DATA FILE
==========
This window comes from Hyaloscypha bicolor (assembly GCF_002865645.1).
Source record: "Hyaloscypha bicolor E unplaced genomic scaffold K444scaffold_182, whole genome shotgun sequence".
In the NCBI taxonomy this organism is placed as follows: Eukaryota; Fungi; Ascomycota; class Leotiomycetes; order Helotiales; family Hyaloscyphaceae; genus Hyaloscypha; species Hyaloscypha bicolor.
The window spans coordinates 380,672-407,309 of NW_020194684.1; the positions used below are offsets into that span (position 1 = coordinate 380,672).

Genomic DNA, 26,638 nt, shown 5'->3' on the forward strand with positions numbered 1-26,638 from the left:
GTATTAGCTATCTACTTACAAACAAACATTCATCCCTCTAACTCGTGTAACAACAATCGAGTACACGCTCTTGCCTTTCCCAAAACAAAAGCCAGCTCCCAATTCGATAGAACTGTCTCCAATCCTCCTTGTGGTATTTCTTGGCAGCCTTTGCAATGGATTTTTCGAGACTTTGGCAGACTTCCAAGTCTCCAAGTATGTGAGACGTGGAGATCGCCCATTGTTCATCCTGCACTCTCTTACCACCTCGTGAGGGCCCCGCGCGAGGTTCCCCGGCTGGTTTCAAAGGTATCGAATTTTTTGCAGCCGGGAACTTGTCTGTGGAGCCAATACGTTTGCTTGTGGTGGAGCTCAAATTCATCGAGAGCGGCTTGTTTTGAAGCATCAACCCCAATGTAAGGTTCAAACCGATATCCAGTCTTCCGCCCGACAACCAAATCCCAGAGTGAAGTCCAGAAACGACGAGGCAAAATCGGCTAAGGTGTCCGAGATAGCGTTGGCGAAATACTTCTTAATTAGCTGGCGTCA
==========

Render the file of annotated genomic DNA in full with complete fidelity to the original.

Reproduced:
This window comes from Hyaloscypha bicolor (assembly GCF_002865645.1).
Source record: "Hyaloscypha bicolor E unplaced genomic scaffold K444scaffold_182, whole genome shotgun sequence".
In the NCBI taxonomy this organism is placed as follows: Eukaryota; Fungi; Ascomycota; class Leotiomycetes; order Helotiales; family Hyaloscyphaceae; genus Hyaloscypha; species Hyaloscypha bicolor.
The window spans coordinates 380,672-407,309 of NW_020194684.1; the positions used below are offsets into that span (position 1 = coordinate 380,672).

Genomic DNA, 26,638 nt, shown 5'->3' on the forward strand with positions numbered 1-26,638 from the left:
GTATTAGCTATCTACTTACAAACAAACATTCATCCCTCTAACTCGTGTAACAACAATCGAGTACACGCTCTTGCCTTTCCCAAAACAAAAGCCAGCTCCCAATTCGATAGAACTGTCTCCAATCCTCCTTGTGGTATTTCTTGGCAGCCTTTGCAATGGATTTTTCGAGACTTTGGCAGACTTCCAAGTCTCCAAGTATGTGAGACGTGGAGATCGCCCATTGTTCATCCTGCACTCTCTTACCACCTCGTGAGGGCCCCGCGCGAGGTTCCCCGGCTGGTTTCAAAGGTATCGAATTTTTTGCAGCCGGGAACTTGTCTGTGGAGCCAATACGTTTGCTTGTGGTGGAGCTCAAATTCATCGAGAGCGGCTTGTTTTGAAGCATCAACCCCAATGTAAGGTTCAAACCGATATCCAGTCTTCCGCCCGACAACCAAATCCCAGAGTGAAGTCCAGAAACGACGAGGCAAAATCGGCTAAGGTGTCCGAGATAGCGTTGGCGAAATACTTCTTAATTAGCTGGCGTCA